If you watch NBC’s “The Office,” you know it’s set in the fictional Dunder Mifflin Paper Company. One real retailer mentioned on the show has generated a marketing idea using the fictional brand. It’s an example of the kind of creative thinking that can help you differentiate your financial institution.
Staples, the office supply company, is the major competitor of Dunder Mifflin on the TV series. The Staples marketing team has licensed the Dunder Mifflin brand from NBC to sell an attention-getting Dunder Mifflin brand of paper with the brand’s slogans on the packaging. The paper is available from Staples online store, Quill.com.
The death of direct mail has been greatly exaggerated!
Every day when the mail arrives, I anxiously sort through the pile hoping to see a mailer from one of the local community banks or credit unions. Day after day the result is the same – NOTHING!
Oh, wait a minute…I forgot about an occasional co-branded package where my local credit union is attempting to sell me life insurance, dental insurance, or some other product that loosely falls into the financial services bucket. These mailers don’t count. I see them as a nuisance – and bad for brand building.
It shouldn’t happen, but I bet there are financial services marketers who never check the results of their marketing campaigns. They don’t compare one campaign to another to see what worked and what could be improved. They don’t test.
They also don’t hold branch managers accountable for the successes of the marketing campaigns.
Thank you for logging on to our blog today. ACTON Marketing is closed for a four-day Thanksgiving holiday weekend.
As your reward for stopping by, here’s an image of a vintage Thanksgiving-themed magazine ad from 1969 for Early California Olives. You were wondering how to use some of your leftovers from yesterday’s meal and now you have a creative idea.
Happy Thanksgiving and safe travels from all of us at ACTON Marketing.
On my drive to work, I saw a hand-lettered sign in the distance and the words “FREE Turkey” stood out. As I got closer, I read the whole sign, which said, “Come to our service and get a FREE Turkey,” and included the name of a local church.
It’s the first time I’ve seen a premium used to promote church attendance, but somebody in the congregation understands the value of a good offer to attract attention and clinch the “sale.”
I often wonder how many of the nation’s community banks and credit unions have forgotten the sage advice that “you must spend money to make money.”
It seems a vast majority of them are hoarding scarce marketing dollars when they should be spending them on some aggressive marketing messages.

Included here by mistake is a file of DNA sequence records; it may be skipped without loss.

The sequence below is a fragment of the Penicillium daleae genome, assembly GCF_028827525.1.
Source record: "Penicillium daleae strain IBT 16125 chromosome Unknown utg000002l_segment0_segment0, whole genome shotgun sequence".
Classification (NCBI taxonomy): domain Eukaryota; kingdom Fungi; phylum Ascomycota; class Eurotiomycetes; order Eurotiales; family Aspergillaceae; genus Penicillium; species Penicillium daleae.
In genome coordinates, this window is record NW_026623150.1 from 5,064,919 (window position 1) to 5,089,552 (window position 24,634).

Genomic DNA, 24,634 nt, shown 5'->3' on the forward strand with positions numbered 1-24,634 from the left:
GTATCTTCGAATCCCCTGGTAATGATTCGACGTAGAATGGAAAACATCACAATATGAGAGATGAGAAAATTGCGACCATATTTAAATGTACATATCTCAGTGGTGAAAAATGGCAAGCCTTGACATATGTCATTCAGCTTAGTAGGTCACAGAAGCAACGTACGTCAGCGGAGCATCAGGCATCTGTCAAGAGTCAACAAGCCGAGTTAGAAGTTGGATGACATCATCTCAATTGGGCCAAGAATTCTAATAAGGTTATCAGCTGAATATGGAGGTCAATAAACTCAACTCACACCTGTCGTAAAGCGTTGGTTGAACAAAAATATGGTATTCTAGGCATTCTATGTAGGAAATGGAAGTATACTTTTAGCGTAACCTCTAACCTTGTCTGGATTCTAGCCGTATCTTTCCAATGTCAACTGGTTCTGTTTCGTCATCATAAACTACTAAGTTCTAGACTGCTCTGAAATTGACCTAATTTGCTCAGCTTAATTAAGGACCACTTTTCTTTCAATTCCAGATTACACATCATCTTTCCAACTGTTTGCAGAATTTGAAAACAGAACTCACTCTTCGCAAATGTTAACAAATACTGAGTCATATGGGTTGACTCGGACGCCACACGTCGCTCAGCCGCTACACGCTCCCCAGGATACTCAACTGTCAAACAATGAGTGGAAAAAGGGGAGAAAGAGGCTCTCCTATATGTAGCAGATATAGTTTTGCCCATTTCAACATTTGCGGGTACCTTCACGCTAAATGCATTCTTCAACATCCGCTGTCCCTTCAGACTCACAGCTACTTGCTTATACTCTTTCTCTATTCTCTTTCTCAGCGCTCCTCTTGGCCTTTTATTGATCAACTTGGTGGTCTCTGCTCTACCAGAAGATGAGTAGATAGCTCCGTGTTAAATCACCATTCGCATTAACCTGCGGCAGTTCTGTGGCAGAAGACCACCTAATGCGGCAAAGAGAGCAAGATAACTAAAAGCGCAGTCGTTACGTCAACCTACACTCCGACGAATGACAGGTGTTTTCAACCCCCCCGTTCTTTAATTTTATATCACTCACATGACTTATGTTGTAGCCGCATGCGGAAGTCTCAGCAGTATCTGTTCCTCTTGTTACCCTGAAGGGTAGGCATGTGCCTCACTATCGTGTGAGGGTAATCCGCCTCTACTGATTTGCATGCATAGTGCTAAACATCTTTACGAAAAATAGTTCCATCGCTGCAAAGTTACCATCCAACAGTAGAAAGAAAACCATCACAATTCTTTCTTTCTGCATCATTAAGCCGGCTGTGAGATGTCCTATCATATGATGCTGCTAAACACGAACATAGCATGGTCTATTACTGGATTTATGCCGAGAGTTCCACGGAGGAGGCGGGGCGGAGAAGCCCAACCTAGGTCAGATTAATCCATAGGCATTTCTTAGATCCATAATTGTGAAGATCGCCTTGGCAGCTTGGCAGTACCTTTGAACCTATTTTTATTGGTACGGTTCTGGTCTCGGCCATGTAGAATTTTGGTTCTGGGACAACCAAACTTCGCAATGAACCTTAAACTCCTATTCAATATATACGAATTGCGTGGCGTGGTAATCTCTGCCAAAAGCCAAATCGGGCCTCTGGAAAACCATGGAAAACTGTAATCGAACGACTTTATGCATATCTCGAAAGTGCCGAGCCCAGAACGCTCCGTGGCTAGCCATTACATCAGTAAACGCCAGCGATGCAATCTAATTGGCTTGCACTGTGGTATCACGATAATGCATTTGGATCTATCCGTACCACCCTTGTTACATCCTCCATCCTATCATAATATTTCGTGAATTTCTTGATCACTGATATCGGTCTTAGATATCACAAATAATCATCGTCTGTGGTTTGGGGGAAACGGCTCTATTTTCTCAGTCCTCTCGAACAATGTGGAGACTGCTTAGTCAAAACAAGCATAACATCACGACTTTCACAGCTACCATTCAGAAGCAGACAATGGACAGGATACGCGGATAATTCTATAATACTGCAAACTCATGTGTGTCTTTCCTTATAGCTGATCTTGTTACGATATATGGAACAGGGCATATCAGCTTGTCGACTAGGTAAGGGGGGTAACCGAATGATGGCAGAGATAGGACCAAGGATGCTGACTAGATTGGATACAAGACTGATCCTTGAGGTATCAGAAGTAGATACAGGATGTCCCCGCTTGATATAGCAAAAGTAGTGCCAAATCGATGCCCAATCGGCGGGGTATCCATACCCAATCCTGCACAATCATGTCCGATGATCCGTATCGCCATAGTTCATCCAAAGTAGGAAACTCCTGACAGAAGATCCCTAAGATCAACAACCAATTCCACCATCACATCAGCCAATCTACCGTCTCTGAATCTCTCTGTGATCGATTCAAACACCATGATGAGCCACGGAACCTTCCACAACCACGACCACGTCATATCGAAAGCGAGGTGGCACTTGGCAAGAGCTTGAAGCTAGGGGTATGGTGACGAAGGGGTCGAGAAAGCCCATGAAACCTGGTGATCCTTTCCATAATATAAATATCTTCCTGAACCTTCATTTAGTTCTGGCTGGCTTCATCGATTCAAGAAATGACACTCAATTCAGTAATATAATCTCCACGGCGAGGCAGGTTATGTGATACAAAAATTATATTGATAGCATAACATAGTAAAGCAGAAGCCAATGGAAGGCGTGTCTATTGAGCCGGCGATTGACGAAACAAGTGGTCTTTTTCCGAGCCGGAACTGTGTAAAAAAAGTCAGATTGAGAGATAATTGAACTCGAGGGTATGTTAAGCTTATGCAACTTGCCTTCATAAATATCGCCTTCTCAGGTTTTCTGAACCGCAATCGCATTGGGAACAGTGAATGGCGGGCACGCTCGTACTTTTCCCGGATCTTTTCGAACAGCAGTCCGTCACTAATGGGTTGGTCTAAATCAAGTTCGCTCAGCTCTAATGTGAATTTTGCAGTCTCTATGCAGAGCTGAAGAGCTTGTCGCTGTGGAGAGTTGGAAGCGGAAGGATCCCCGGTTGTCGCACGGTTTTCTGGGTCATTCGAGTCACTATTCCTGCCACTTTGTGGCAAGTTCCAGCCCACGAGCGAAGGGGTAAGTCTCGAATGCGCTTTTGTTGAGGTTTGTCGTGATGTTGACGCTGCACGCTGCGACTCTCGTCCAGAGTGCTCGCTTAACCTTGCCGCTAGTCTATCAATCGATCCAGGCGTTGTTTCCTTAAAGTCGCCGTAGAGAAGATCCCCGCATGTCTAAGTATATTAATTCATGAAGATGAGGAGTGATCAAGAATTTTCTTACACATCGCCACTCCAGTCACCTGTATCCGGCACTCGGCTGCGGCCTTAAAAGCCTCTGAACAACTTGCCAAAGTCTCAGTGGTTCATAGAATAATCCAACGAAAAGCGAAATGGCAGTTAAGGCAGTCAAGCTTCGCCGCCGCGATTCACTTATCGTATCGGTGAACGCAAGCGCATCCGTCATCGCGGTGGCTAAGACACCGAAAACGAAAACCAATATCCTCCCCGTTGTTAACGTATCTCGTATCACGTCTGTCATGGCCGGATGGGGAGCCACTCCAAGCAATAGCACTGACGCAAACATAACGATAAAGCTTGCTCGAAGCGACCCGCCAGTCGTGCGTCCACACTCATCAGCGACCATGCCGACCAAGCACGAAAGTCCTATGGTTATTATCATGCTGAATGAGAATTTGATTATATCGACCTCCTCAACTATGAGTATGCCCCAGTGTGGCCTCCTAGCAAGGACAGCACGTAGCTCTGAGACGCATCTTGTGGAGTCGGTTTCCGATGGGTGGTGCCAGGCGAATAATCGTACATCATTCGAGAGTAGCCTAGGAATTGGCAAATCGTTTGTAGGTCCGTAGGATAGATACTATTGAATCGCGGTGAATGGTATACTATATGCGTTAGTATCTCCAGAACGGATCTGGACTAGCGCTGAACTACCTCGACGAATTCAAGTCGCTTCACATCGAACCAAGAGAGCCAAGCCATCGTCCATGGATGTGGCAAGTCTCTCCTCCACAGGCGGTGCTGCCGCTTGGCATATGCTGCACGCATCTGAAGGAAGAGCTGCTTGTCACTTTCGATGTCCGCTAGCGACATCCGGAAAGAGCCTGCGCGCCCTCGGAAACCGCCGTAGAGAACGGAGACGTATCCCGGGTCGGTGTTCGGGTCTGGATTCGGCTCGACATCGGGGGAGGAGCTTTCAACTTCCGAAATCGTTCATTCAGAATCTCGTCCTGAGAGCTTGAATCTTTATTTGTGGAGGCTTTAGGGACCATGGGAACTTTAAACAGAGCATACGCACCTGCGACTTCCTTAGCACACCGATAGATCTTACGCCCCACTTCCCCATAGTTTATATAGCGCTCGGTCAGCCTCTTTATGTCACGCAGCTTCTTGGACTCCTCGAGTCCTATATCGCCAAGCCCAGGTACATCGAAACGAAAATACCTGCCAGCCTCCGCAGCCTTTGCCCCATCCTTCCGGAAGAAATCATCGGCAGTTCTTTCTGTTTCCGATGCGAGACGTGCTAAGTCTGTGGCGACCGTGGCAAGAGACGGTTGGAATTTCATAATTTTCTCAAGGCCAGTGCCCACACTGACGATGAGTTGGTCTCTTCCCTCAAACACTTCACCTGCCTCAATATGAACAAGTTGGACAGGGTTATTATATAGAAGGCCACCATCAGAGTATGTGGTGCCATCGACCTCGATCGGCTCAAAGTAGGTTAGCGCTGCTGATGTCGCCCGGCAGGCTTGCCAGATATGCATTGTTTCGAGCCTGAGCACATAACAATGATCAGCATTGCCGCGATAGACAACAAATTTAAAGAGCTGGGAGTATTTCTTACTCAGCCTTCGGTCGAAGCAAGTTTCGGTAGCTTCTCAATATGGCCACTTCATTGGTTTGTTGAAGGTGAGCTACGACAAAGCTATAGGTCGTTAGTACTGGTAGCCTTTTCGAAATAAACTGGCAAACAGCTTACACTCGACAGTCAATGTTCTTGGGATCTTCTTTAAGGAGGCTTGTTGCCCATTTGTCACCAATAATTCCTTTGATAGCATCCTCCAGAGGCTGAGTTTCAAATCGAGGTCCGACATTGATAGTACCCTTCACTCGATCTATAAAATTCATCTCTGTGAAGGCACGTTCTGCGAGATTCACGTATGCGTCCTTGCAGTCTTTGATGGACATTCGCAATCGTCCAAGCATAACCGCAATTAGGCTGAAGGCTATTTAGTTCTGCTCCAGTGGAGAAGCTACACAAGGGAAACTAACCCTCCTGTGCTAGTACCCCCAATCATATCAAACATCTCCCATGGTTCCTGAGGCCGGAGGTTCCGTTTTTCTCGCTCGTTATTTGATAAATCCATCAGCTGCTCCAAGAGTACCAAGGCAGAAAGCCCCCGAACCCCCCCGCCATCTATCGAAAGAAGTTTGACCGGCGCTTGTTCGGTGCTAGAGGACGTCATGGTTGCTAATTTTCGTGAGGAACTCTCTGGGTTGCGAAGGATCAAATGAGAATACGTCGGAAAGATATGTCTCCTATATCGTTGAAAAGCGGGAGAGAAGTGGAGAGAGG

After all, because of their callous approach to treating customers, the nation’s largest banks have handed credit unions and community banks a once-in-a-lifetime marketing opportunity.
A few years ago, if I opened my mailbox and found it empty, I seriously wondered if the mail carrier didn’t make deliveries that day. No more than two or three times a year I’d find nothing after the daily delivery.
Now, my mailbox is empty two, three, or more times a month.
During the day-to-day activities, as it’s been for ages, some bank customers and credit union members will close accounts. Reasons vary. Some people move or change jobs, so your financial institution is no longer convenient. There’s nothing you can do when that happens.
But you want to prevent account closings that occur because of problems caused by your system, services, or products. To do that, your financial institution needs to collect data about account closings and look for patterns. But how do you get that information?
Imagine a direct mail program where your ROI is in the 429% to 2,143% range.
Imagine adding a bunch of new, creditworthy customers quickly.
Imagine the thrill of sharing these results with your manager and the CEO.
Imagine getting more marketing dollars to continue mailing.
“I feel like if this could happen with Chase, then this could happen with another bank, too.”
That quote comes from an article in the November 2011 issue of the AARP Bulletin, a tabloid-size newspaper. It’s a summary of the feelings the family featured in the news story has after Chase “accidentally” froze all their bank accounts.